House panel to call in importers after 2 alleged smugglers flee to China


TWO PERSONALITIES involved in the importation business and suspected to be complicit in smuggling operations have fled to China, according to a lawmaker, as a House panel approved on Monday a proposal to call in 10 others who may have knowledge on the illegal operations. 

“I was informed that two of the (personalities) have already fled to China,” Sultan Kudarat Rep. Horacio P. Suansing said at a House committee on ways and means meeting. 

Mr. Suansing named 10 individuals who are importers, brokers, or facilitators allegedly involved in the smuggling of goods into the country. He did not specify the identities of the two personalities who have reportedly escaped. 

The committee approved Mr. Suansing’s manifestation to invite the 10 personalities to the succeeding committee meetings. 

He also requested for the records of all importations of the consignees he cited.

The solon also noted that while the Philippine Statistics Authority (PSA) reported that the value of agricultural imports that entered the Philippines from all countries in 2021 was $14 million, the United Nations International Trade Statistics Database show that Chinese agricultural and fish exports that entered the Philippines, excluding fruits and nuts, was worth $138 million that year.   

“That is a $124-million gap in (the) reported data from the Philippines and from the United Nations International Trade Statistics Database,” he said in his sponsorship speech.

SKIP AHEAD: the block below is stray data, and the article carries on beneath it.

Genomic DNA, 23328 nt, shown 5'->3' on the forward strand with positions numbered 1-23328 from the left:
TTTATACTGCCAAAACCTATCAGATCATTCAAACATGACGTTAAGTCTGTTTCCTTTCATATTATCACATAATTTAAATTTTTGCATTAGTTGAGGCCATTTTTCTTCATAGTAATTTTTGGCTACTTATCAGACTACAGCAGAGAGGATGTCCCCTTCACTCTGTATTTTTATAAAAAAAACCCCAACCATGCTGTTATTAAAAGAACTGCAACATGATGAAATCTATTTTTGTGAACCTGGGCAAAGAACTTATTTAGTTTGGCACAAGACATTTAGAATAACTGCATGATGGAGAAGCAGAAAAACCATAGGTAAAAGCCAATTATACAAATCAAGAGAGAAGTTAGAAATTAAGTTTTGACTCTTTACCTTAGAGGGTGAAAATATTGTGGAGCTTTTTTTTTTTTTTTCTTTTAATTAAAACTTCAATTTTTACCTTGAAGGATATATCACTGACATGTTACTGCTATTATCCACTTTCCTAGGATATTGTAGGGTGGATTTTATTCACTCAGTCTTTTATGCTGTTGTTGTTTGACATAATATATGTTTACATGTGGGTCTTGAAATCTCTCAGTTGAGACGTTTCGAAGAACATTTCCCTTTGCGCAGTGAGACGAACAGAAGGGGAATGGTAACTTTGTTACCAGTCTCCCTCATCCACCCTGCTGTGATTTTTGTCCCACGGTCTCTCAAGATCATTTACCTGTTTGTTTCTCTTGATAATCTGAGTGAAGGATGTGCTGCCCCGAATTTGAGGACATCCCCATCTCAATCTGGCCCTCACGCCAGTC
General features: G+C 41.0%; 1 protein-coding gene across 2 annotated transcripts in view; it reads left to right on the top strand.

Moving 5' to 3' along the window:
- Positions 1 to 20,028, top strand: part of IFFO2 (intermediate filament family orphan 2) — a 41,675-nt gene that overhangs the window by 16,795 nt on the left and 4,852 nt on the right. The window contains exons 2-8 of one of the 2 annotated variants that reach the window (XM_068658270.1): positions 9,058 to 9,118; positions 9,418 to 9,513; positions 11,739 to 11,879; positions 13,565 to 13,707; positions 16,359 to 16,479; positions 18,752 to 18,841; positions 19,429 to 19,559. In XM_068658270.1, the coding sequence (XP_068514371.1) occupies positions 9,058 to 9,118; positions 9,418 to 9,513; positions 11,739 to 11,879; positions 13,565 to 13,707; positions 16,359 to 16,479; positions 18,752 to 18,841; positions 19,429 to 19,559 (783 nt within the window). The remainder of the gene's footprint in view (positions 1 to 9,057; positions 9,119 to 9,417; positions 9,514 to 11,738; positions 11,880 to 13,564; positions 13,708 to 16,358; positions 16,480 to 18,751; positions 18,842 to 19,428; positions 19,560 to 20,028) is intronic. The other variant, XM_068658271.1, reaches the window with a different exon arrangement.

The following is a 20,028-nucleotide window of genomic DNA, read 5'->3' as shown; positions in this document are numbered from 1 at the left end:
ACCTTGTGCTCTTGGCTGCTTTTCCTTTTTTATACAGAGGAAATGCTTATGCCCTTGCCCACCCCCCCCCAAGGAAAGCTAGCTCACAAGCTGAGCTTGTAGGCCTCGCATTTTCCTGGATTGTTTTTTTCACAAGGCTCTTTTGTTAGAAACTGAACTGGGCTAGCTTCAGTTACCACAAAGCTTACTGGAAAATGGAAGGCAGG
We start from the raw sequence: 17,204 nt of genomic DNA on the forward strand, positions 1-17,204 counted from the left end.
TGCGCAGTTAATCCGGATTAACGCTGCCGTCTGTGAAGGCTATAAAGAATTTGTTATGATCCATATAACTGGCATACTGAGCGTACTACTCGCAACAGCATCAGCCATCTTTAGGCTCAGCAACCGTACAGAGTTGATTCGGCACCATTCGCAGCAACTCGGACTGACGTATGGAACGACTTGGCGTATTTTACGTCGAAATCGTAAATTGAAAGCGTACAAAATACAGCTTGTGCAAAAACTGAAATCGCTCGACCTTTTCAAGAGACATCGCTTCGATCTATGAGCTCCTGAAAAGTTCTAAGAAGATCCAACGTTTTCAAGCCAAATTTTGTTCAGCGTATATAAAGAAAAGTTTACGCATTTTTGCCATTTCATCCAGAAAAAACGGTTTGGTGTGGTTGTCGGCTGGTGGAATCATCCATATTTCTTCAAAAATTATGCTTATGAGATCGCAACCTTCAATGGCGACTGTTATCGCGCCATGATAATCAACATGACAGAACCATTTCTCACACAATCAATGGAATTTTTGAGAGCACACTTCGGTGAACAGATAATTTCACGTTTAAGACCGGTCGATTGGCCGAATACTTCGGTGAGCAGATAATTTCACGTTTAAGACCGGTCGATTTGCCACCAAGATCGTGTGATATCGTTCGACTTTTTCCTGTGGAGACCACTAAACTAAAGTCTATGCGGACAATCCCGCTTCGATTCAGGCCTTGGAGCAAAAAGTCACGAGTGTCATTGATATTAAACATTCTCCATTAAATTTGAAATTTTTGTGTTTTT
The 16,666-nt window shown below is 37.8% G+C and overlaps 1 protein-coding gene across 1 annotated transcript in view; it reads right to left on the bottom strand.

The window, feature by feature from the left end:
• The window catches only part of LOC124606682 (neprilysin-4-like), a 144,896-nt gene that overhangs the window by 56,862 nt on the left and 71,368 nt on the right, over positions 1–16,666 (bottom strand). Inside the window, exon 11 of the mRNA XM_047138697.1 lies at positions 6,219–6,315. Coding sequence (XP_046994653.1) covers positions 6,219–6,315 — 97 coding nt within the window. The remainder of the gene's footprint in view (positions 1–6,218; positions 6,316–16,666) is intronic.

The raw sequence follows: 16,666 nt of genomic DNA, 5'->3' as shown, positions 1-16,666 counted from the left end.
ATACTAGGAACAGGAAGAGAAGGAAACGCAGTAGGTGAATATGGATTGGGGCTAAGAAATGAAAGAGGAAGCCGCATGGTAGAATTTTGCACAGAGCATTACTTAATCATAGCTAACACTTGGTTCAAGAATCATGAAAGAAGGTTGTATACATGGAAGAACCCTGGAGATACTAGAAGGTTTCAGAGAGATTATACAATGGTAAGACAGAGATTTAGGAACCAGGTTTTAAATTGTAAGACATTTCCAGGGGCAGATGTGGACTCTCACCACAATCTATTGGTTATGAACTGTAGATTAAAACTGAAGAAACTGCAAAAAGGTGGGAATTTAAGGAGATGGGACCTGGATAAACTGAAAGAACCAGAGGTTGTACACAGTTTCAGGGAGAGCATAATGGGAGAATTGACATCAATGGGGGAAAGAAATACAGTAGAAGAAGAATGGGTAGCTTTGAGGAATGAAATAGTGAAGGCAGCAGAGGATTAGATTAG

AGAP Party-list Rep. Nicanor M. Briones called for an amendment of the Anti-Agricultural Smuggling Act of 2016 in terms of enforcement.  

“Hopefully, we should have a national anti-agricultural smuggling council with the majority of its members coming from the agri sectors. Under the council is a task force that will catch (smugglers),” Mr. Briones said.   

Meanwhile, Albay Rep. Jose Ma. Clemente S. Salceda, chair of the ways and means committee, called the issue on expensive onions “solvable.”  

“Just give farmers cold storage so they don’t have to sell to ‘cartellists’, keep imports flowing in limited numbers that can undercut price bubbles, and you will see those prices fall very quickly,” Mr. Salceda said. 

Mr. Suansing also requested the Assessment and Operations Coordinating Group of the Bureau of Customs to submit load port survey reports on all commodities from 2020 to 2022. — Beatriz Marie D. Cruz 

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